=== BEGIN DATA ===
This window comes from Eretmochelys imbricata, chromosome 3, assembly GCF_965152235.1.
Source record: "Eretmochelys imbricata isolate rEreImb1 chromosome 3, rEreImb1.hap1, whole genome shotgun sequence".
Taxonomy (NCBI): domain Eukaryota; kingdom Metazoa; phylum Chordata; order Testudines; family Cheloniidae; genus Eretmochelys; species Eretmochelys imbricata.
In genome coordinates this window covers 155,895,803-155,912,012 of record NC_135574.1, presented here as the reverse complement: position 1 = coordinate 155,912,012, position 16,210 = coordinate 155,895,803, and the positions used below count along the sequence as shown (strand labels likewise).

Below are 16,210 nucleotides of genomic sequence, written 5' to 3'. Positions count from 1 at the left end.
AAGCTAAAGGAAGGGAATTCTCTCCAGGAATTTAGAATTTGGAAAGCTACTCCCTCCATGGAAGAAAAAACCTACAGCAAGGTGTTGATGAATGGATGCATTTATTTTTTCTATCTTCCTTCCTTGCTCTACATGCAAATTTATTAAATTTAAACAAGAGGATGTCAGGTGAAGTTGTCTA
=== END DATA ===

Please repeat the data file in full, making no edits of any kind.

This window comes from Eretmochelys imbricata, chromosome 3, assembly GCF_965152235.1.
Source record: "Eretmochelys imbricata isolate rEreImb1 chromosome 3, rEreImb1.hap1, whole genome shotgun sequence".
Taxonomy (NCBI): domain Eukaryota; kingdom Metazoa; phylum Chordata; order Testudines; family Cheloniidae; genus Eretmochelys; species Eretmochelys imbricata.
In genome coordinates this window covers 155,895,803-155,912,012 of record NC_135574.1, presented here as the reverse complement: position 1 = coordinate 155,912,012, position 16,210 = coordinate 155,895,803, and the positions used below count along the sequence as shown (strand labels likewise).

Below are 16,210 nucleotides of genomic sequence, written 5' to 3'. Positions count from 1 at the left end.
AAGCTAAAGGAAGGGAATTCTCTCCAGGAATTTAGAATTTGGAAAGCTACTCCCTCCATGGAAGAAAAAACCTACAGCAAGGTGTTGATGAATGGATGCATTTATTTTTTCTATCTTCCTTCCTTGCTCTACATGCAAATTTATTAAATTTAAACAAGAGGATGTCAGGTGAAGTTGTCTA